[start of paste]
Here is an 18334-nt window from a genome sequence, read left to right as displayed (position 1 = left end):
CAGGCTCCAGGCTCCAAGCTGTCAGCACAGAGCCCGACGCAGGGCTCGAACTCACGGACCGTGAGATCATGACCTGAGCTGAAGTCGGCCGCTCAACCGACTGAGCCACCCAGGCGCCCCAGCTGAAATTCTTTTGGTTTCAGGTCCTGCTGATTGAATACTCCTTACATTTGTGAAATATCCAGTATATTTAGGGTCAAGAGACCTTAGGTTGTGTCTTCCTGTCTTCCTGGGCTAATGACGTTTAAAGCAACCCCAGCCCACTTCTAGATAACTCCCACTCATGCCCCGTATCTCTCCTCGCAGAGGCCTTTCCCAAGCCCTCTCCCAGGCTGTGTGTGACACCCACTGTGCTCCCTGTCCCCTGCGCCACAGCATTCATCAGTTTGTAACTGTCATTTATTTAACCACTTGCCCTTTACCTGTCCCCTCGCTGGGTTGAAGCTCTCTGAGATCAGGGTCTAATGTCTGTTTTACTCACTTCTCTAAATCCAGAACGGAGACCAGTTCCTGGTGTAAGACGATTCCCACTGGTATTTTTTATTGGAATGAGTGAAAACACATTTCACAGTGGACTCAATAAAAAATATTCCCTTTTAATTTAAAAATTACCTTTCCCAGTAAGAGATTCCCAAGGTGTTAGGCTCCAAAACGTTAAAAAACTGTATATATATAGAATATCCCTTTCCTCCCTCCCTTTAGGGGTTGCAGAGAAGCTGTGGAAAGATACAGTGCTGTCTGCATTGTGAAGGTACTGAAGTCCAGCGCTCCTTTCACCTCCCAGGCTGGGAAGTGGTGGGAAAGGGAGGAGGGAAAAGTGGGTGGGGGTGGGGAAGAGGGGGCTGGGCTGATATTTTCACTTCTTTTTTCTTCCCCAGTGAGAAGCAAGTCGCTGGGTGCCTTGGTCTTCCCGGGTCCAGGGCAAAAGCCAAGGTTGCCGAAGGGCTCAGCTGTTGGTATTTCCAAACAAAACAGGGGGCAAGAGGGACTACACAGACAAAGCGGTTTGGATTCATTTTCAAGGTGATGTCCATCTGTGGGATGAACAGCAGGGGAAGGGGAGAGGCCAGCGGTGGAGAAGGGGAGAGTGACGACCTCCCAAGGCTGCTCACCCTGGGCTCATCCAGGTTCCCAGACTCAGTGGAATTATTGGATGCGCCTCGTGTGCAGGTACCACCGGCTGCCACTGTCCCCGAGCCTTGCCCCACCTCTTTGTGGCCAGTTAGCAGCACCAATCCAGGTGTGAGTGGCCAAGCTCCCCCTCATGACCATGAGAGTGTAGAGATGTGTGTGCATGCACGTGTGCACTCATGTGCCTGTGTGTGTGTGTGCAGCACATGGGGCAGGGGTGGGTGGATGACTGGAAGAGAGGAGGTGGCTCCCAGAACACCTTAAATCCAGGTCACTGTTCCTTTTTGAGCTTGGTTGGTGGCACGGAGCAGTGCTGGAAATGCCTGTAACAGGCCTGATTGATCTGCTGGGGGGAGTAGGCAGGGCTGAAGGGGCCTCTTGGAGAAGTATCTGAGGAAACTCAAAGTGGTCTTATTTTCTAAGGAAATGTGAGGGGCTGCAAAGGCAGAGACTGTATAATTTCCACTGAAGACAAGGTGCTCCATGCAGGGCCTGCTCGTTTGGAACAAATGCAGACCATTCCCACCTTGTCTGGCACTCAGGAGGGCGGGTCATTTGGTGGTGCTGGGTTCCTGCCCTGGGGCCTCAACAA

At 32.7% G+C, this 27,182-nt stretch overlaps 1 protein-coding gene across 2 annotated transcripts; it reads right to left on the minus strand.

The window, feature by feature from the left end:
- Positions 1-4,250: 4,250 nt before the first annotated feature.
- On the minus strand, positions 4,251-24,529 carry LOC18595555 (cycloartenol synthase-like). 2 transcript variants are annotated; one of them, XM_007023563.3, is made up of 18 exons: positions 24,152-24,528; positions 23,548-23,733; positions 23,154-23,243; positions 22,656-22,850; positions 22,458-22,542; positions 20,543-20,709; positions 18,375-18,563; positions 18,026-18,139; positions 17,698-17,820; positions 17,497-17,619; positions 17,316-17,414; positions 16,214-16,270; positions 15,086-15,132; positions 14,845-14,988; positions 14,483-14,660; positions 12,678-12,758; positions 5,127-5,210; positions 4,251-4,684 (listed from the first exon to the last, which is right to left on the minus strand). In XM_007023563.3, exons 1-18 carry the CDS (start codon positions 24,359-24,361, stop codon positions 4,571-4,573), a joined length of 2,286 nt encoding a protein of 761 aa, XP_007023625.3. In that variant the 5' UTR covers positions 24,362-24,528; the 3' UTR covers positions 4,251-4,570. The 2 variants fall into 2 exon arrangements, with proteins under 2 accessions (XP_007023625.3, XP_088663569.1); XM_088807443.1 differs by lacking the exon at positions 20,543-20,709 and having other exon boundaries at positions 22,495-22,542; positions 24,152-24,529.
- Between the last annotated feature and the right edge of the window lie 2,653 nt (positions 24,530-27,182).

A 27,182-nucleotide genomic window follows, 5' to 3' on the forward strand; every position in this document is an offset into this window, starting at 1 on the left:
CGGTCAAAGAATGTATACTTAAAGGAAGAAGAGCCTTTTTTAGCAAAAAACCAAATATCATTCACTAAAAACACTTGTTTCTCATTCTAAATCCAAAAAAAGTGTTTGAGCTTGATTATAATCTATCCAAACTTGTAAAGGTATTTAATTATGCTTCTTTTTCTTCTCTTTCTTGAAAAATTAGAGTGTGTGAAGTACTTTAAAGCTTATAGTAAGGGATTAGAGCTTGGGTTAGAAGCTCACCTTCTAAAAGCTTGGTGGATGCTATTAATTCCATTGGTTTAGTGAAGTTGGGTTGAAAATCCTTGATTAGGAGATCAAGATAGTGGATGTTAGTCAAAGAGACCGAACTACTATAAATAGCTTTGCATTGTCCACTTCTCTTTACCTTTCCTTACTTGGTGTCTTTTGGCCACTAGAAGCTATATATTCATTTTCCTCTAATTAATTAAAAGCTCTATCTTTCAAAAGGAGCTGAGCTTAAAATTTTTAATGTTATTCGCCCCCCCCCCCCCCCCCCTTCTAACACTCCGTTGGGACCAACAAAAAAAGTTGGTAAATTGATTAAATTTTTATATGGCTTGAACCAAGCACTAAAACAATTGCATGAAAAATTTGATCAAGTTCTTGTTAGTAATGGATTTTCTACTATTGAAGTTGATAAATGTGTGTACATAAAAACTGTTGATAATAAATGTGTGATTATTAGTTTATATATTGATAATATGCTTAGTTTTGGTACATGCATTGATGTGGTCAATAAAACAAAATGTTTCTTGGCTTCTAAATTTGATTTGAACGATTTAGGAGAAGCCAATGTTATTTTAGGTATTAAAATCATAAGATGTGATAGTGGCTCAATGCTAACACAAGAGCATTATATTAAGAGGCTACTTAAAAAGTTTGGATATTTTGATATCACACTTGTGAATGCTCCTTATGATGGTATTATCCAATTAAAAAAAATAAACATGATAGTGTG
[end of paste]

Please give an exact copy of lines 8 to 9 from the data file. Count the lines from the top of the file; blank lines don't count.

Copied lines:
A 27,182-nucleotide genomic window follows, 5' to 3' on the forward strand; every position in this document is an offset into this window, starting at 1 on the left:
CGGTCAAAGAATGTATACTTAAAGGAAGAAGAGCCTTTTTTAGCAAAAAACCAAATATCATTCACTAAAAACACTTGTTTCTCATTCTAAATCCAAAAAAAGTGTTTGAGCTTGATTATAATCTATCCAAACTTGTAAAGGTATTTAATTATGCTTCTTTTTCTTCTCTTTCTTGAAAAATTAGAGTGTGTGAAGTACTTTAAAGCTTATAGTAAGGGATTAGAGCTTGGGTTAGAAGCTCACCTTCTAAAAGCTTGGTGGATGCTATTAATTCCATTGGTTTAGTGAAGTTGGGTTGAAAATCCTTGATTAGGAGATCAAGATAGTGGATGTTAGTCAAAGAGACCGAACTACTATAAATAGCTTTGCATTGTCCACTTCTCTTTACCTTTCCTTACTTGGTGTCTTTTGGCCACTAGAAGCTATATATTCATTTTCCTCTAATTAATTAAAAGCTCTATCTTTCAAAAGGAGCTGAGCTTAAAATTTTTAATGTTATTCGCCCCCCCCCCCCCCCCCCTTCTAACACTCCGTTGGGACCAACAAAAAAAGTTGGTAAATTGATTAAATTTTTATATGGCTTGAACCAAGCACTAAAACAATTGCATGAAAAATTTGATCAAGTTCTTGTTAGTAATGGATTTTCTACTATTGAAGTTGATAAATGTGTGTACATAAAAACTGTTGATAATAAATGTGTGATTATTAGTTTATATATTGATAATATGCTTAGTTTTGGTACATGCATTGATGTGGTCAATAAAACAAAATGTTTCTTGGCTTCTAAATTTGATTTGAACGATTTAGGAGAAGCCAATGTTATTTTAGGTATTAAAATCATAAGATGTGATAGTGGCTCAATGCTAACACAAGAGCATTATATTAAGAGGCTACTTAAAAAGTTTGGATATTTTGATATCACACTTGTGAATGCTCCTTATGATGGTATTATCCAATTAAAAAAAATAAACATGATAGTGTG